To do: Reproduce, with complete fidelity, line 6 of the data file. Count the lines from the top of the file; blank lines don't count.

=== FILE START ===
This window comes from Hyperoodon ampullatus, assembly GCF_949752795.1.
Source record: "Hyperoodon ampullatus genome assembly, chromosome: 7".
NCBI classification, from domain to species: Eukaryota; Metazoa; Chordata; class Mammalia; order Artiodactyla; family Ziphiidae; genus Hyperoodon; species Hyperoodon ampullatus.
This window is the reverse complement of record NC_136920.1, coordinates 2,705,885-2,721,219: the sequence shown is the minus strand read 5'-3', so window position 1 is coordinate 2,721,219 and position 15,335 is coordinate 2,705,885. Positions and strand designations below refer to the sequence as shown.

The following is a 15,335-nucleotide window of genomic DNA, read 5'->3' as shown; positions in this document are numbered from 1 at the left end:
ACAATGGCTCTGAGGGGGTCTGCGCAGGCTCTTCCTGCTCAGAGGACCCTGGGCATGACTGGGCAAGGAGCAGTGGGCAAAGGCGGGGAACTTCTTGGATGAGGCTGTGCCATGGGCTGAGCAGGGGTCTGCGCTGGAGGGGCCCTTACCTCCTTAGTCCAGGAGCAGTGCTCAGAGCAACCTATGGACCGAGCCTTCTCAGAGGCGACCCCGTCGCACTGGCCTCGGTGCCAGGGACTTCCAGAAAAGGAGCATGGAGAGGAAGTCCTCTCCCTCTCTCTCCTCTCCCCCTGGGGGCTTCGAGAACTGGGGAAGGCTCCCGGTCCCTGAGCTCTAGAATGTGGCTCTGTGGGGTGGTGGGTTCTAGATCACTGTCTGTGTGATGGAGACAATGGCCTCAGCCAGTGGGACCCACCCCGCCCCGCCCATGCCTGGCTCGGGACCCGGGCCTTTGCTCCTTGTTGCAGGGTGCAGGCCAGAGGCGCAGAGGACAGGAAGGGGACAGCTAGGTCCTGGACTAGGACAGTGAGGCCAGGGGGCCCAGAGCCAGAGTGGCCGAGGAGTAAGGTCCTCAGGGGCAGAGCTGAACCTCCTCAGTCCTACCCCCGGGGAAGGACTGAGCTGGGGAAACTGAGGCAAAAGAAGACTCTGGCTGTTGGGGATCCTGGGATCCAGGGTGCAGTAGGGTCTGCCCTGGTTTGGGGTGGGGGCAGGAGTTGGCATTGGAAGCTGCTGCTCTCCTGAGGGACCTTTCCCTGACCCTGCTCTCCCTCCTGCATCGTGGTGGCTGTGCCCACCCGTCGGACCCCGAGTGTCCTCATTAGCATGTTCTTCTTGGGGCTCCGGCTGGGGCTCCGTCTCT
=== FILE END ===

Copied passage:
ACAATGGCTCTGAGGGGGTCTGCGCAGGCTCTTCCTGCTCAGAGGACCCTGGGCATGACTGGGCAAGGAGCAGTGGGCAAAGGCGGGGAACTTCTTGGATGAGGCTGTGCCATGGGCTGAGCAGGGGTCTGCGCTGGAGGGGCCCTTACCTCCTTAGTCCAGGAGCAGTGCTCAGAGCAACCTATGGACCGAGCCTTCTCAGAGGCGACCCCGTCGCACTGGCCTCGGTGCCAGGGACTTCCAGAAAAGGAGCATGGAGAGGAAGTCCTCTCCCTCTCTCTCCTCTCCCCCTGGGGGCTTCGAGAACTGGGGAAGGCTCCCGGTCCCTGAGCTCTAGAATGTGGCTCTGTGGGGTGGTGGGTTCTAGATCACTGTCTGTGTGATGGAGACAATGGCCTCAGCCAGTGGGACCCACCCCGCCCCGCCCATGCCTGGCTCGGGACCCGGGCCTTTGCTCCTTGTTGCAGGGTGCAGGCCAGAGGCGCAGAGGACAGGAAGGGGACAGCTAGGTCCTGGACTAGGACAGTGAGGCCAGGGGGCCCAGAGCCAGAGTGGCCGAGGAGTAAGGTCCTCAGGGGCAGAGCTGAACCTCCTCAGTCCTACCCCCGGGGAAGGACTGAGCTGGGGAAACTGAGGCAAAAGAAGACTCTGGCTGTTGGGGATCCTGGGATCCAGGGTGCAGTAGGGTCTGCCCTGGTTTGGGGTGGGGGCAGGAGTTGGCATTGGAAGCTGCTGCTCTCCTGAGGGACCTTTCCCTGACCCTGCTCTCCCTCCTGCATCGTGGTGGCTGTGCCCACCCGTCGGACCCCGAGTGTCCTCATTAGCATGTTCTTCTTGGGGCTCCGGCTGGGGCTCCGTCTCT